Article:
Plant material

Root of S. cordifolia was collected from the plant growing in hilly area of Tirupathi, Andhra Pradesh. The plant was identified and authenticated by Survey of Medicinal Plants Unit at Central research institute of Unani Medicine, Hyderabad. Herbarium of the plant speciemen were prepared and deposited in the herbarium section of the Central research institute of Unani Medicine, Hyderabad with voucher specimen number SMPU/CRI-Hyd13572

Powder preparation

Shade dried root pieces was made in to powder using grinding mill; passed through #60 sieve and kept in airtight container for further analysis [5].

Organoleptic evaluation

Root powder was evaluated for organoleptic properties.

Determination of pH

10% solution of Root powder extract in water was prepared and the pH of the liquid was determined with the help of pH meter [6].

Determination of physicochemical parameters

Physicochemical parameters namely loss on drying, ash value, insoluble acid ash, water-soluble extractive, alcohol soluble extractive were performed as per the standard procedures [7].

Preliminary phytochemical screening

Preliminary qualitative tests were performed by standard methods [8].

High-performance thin-layer chromatography

Thin-layer chromatography of Alcoholic extract of the powder drug was developed using solvent system toluene: ethyl acetate (6:4) which was saturated for 45 minutes in CAMAG twin trough chamber. The extract was applied manually on TLC Silica gel 60 F254 Aluminum coated plate and run up to 8 cm. Plates were observed under daylight, ultraviolet light at 366 nm and subsequently derivatized with Iodine vapour and anisaldehyde-sulphuric acid. Developed band colours and retention factor (Rf) were recorded.

Limit tests for heavy metals

The test for heavy metals is designed to determine the content of metallic impurities that are coloured by sulphide ion under specified conditions. The limit for heavy metals is indicated in the individual monographs in terms of the parts of the heavy metal per million parts of the substance (by weight), as determined by visual comparison of the colour produced by the substance with that of a control prepared from a heavy metal standard solution.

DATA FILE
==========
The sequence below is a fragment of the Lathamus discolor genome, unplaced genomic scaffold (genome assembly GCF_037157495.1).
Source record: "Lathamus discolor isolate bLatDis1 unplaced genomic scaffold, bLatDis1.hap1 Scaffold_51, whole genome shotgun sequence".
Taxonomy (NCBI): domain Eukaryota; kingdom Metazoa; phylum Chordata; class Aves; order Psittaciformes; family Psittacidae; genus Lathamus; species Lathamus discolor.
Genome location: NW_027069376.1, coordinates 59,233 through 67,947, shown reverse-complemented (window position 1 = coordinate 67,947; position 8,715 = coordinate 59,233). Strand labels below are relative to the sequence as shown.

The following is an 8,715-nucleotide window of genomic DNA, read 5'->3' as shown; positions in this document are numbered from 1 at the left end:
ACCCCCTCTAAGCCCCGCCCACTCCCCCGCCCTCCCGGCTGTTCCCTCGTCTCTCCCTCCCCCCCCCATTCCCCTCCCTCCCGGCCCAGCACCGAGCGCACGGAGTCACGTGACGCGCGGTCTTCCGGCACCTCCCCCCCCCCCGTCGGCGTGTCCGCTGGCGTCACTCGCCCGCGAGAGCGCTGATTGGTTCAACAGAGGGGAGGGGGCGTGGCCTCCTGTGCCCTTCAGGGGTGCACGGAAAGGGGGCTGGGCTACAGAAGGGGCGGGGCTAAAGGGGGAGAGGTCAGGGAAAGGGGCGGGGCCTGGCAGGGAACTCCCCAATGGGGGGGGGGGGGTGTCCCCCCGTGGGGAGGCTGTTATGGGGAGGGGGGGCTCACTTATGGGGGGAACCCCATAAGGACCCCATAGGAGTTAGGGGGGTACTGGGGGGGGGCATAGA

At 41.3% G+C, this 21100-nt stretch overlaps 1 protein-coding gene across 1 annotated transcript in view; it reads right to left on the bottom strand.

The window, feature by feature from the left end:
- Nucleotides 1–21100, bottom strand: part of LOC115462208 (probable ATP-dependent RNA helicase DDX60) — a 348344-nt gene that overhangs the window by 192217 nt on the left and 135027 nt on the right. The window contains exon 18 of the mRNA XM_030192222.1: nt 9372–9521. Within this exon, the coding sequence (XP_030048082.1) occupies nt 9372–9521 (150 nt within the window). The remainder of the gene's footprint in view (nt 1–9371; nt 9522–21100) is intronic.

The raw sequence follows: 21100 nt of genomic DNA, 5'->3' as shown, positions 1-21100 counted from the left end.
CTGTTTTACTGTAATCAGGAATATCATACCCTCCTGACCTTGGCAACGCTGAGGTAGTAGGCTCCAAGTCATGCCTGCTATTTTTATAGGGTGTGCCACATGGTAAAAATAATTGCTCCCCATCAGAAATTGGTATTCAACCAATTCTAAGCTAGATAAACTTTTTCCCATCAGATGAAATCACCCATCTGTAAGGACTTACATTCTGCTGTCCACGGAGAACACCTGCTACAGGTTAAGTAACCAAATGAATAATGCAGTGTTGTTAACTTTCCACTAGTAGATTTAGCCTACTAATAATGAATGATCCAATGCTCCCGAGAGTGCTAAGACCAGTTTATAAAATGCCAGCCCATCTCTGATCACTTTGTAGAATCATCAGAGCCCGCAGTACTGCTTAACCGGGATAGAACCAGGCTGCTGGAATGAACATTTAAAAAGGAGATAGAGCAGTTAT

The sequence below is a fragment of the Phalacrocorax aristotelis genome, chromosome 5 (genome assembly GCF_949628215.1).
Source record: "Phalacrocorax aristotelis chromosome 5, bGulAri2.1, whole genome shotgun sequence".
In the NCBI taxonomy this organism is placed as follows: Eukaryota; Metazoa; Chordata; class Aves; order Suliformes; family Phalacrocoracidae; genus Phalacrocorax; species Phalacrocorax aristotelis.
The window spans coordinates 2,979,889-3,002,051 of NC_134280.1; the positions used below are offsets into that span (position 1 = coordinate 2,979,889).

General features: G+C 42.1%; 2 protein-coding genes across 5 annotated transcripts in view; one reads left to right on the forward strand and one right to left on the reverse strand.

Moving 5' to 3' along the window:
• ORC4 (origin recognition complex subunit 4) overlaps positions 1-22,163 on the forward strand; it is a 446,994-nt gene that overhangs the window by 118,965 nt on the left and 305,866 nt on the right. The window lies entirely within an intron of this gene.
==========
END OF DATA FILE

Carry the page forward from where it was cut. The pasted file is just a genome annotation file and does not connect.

Limit test for arsenic and lead

The glass tube is lightly packed with cotton wool, previously moistened with lead acetate solution and dried, so that, the upper surface of the cotton wool would not be less than 25 mm below the top of the tube. The upper end of the tube was then inserted into the narrow end of one of the pair of rubber bungs to a depth of about 10 mm. A piece of mercuric chloride paper was placed flat on the top of the bung and the other bung placed over it and secured by means of the rubber band in such a manner that the borings of the two bungs (or the upper bung and the glass tube) meet to form a true tube 6.5 mm in diameter interrupted by a diaphragm of mercuric chloride paper. The test solution was prepared as per norms and placed in the wide-mouthed bottle, 1 gm of potassium iodide as T and 10 gm of zinc as T added, and the prepared glass tube was placed quickly in position. The action was allowed to proceed for 40 min. The yellow stain which was produced on the mercuric chloride paper was compared by daylight with the standard stains produced by operating in a similar manner with known quantities of the dilute arsenic solution as T. The comparison of the stains was made immediately at the completion of the test. By matching the depth of colour with standard stains, the proportion of arsenic in the substance was determined. A stain equivalent to the 1 ml standard stain, produced by operating on 10 gm of substance indicates that the proportion of arsenic is 1 part per million2. The prepared sample was added with 6 ml of ammonium citrate solution Sp, and 2 ml hydroxylamine hydrochloride solution Sp. Two drops of phenol red solution were added and the solution was made just alkaline (red in colour) by the addition of strong ammonia solution. The solution was cooled and added with 2 ml of potassium cyanide solution Sp. Immediately the solution was extracted with several quantities each of 5 ml, of dithizone extraction solution, draining off each extract into another separating funnel, until the dithizone extraction solution retains its green colour. The combine dithizone solutions were shaken for 30 seconds with 30 ml of a 1% w/v solution of nitric acid and discard the chloroform layer. The solution was added with exactly 5 ml of standard dithizone solution and 4 ml of ammonia-cyanide solution Sp. and shaken for 30 seconds; the colour of the chloroform layer is of no deeper shade of violet than that of control made with a volume of dilute standard lead solution equivalent to the amount of lead permitted in the sample under examination [2].